A Look at Mental and Behavioral Health During COVID-19

As word of the pandemic spread across the world, there was a lot of talk about hand-washing, hygiene, and cleanliness. Recommendations regarding the virus were everywhere, toilet paper was flying off the shelves, and cleaning products were the items of the year. 

Reminding people of the importance of keeping things sanitized could not be understated during the uncertainty that permeated the beginning months. After all, it took a little time to fully understand the virus and its main vectors of transmission. And yet, as “normal life” was forced to adapt to changing circumstances and amidst the talk about staying healthy and wearing masks, there was perhaps not enough attention rendered to the indirect consequences of something so wide-scale that it would impact every person in the country, the economy, the way we go to work, school, and the way we socialize. 

Wearing masks and maintaining sanitized environments are crucial and we here at Transmountain Primary Care are doing everything to maintain our facility safe, but we also want to talk about some of the other effects that might be emerging as a result of something so unprecedented. 

The Importance of Mental Health and Behavioral Health 

As a primary care clinic, we are the first stop for many people that are experiencing hardship in their lives. Health is not only physical but also emotional. The state of our emotional lives and mental well-being can have a great impact on our physical health and our ability to lead healthy and active lifestyles. It’s why we take this aspect of health very seriously. 

Behavioral and mental health are two distinct fields of care with a lot of overlap and closely intertwined. When a society’s behavior is suddenly altered people begin to experience alterations in the way they live their lives. Their futures are suddenly uncertain, their economist ability shaken, and the ‘normal’ state of things badly distorted. This leads to anxiety, depression, or other mental health issues. Mental health professionals and researchers are currently out there documenting the ways that the pandemic is affecting various populations and helping spread information about how to mitigate some of this. Experts report that Americans are experiencing symptoms of anxiety and depression that are exacerbated by related stressors like job loss, evictions, isolation, loss of socialization, travel restrictions, and more. For people that were already experiencing depression or anxiety disorders, the effects of COVID-19 might be even more detrimental.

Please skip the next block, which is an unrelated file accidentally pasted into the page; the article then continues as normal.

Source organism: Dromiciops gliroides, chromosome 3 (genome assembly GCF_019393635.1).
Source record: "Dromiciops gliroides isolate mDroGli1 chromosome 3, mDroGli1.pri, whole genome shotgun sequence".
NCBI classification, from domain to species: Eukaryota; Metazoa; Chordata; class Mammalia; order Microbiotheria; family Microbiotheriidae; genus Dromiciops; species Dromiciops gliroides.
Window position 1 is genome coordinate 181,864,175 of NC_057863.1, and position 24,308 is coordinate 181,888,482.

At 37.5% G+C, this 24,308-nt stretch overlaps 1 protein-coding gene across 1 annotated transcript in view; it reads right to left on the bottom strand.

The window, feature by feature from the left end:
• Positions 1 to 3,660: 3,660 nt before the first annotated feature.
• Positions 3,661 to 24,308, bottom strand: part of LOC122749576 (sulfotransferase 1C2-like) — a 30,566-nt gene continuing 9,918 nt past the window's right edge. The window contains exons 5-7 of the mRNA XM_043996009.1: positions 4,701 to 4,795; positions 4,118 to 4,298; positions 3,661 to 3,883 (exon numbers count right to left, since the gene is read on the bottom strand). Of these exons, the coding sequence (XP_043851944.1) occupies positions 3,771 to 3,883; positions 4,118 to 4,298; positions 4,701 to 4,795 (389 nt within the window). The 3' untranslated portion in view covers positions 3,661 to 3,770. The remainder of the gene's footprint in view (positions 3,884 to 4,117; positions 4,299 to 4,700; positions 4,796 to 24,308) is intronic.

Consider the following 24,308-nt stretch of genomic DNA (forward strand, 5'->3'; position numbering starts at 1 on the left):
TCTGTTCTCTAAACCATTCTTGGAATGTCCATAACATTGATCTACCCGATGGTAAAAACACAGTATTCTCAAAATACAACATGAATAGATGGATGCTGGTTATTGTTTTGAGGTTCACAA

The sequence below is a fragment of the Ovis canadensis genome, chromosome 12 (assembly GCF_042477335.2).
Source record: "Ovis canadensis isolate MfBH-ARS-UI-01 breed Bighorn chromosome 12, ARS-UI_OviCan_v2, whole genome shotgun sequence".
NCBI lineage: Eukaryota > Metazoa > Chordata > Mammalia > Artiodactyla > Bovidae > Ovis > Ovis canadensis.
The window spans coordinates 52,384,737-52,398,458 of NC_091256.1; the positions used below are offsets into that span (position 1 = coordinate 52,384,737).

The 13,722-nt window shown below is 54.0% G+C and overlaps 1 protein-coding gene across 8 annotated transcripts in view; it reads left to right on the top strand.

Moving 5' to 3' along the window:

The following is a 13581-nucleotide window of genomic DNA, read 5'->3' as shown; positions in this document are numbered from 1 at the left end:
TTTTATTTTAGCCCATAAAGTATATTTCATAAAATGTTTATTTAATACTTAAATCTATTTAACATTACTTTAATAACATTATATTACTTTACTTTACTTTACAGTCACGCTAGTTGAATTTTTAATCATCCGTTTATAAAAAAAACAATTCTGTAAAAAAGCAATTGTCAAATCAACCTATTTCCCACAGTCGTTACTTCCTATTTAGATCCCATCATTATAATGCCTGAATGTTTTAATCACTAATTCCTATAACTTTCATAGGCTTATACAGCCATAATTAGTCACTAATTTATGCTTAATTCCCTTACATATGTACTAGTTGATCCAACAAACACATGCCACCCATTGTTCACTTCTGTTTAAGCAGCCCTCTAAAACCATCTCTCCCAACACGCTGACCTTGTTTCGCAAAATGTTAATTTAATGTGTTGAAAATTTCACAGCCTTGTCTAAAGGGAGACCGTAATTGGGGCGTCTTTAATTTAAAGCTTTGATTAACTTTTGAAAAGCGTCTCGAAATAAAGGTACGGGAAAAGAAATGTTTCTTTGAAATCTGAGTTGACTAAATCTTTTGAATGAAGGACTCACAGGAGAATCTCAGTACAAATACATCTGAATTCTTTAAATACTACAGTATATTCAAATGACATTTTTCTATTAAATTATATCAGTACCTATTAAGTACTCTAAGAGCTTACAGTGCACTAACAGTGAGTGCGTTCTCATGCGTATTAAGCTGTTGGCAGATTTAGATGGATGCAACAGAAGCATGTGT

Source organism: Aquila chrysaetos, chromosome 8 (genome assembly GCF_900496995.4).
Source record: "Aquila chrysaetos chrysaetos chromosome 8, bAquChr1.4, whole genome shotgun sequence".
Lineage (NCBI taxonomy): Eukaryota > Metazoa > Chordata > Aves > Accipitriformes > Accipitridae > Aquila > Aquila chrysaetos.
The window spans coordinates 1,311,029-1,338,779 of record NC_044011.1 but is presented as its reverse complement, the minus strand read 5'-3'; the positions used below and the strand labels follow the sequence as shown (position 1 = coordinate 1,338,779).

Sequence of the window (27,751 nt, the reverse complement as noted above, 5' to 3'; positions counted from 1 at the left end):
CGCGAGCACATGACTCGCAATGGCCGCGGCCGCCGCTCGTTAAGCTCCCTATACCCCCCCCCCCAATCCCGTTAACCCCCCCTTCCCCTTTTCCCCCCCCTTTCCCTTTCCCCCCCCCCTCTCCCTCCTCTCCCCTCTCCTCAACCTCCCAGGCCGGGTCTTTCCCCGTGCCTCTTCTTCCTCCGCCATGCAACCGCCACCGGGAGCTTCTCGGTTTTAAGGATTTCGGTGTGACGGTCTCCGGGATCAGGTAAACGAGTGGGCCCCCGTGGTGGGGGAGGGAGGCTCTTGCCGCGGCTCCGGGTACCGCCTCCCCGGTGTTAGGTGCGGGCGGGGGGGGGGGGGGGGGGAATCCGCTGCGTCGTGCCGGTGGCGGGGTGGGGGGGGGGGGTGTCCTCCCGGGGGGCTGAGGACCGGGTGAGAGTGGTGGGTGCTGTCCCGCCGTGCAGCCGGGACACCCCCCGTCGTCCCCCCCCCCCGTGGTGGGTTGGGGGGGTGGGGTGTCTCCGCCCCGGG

In August, The Centers for Disease Control and Prevention reported a 41% increase in reports of adverse mental health and behavioral health conditions that were associated with the pandemic. 

According to some health research, adults with small children or adults helping take care of elderly parents are experiencing some of the worst mental health effects. Youn parents, who are navigating the stress of long-distance learning and dealing with their own work, are also suffering from increasing pressure and stress. 

Tips To Maintain Mental Health During the Pandemic and Beyond 

While it is impossible to see into the future, news of the vaccine and the initial vaccinations, people are likely to relax a little more. Yet, many cities in the United States are still largely shut down or experiencing considerable economic uncertainty as effects of the pandemic. So here are tips on how to stay active and avoid falling into a slump: 

  1. Get the heart rate going. It’s true that many places have shut down gyms and other recreational centers, but getting outdoors and getting exercise will probably have some of the biggest impacts on your health. It not only has short-term physical and mental benefits like easing stress, relaxation, and immediate mood boost, but it also has long-term effects by improving overall health. 
  2. Find relaxation methods or adopt a new passion. If you’re stuck at home or not able to get out as much as you would like, maybe it’s that time to take on that hobby you could never get around to. Learning a new skill or delving into something new, gives your mind something else to focus on and has all the benefits of staying active and productive. 
  3. Don’t obsess over the news. Especially in the beginning, many people found themselves preoccupied with every minute of the news. Many watched obsessively for updates, watching the news cycle like the hands of a clock. Staying glued to news sources or the television will overload your mind and increase feelings of stress. 
  4. Keep connections. Meeting through Zoom or other video conferencing services is not the same, but it can make the difference between feeling completely isolated and getting some form of social interaction. Don’t steer away from your connections. Instead, keep those connections close by talking often. 

Feeling anxious in a time like this can be normal, but when that anxiety begins to spill over to every aspect of your life and take dominion of your actions and behavior, it might be time to seek professional help. This line can get difficult to identify for a lot of people, as some will identify the panic-ridden feelings as just normal stress. If the stress is impacting your lifestyle, preventing you from enjoying things you used to love, or disconnecting from everybody, it is time to seek help. 

Here at Transmountain Primary Care, we are on the front lines of people’s health and well-being. Behavioral health is a big part of what we do. Connect with us today and learn more about how we can help you achieve optimal health.

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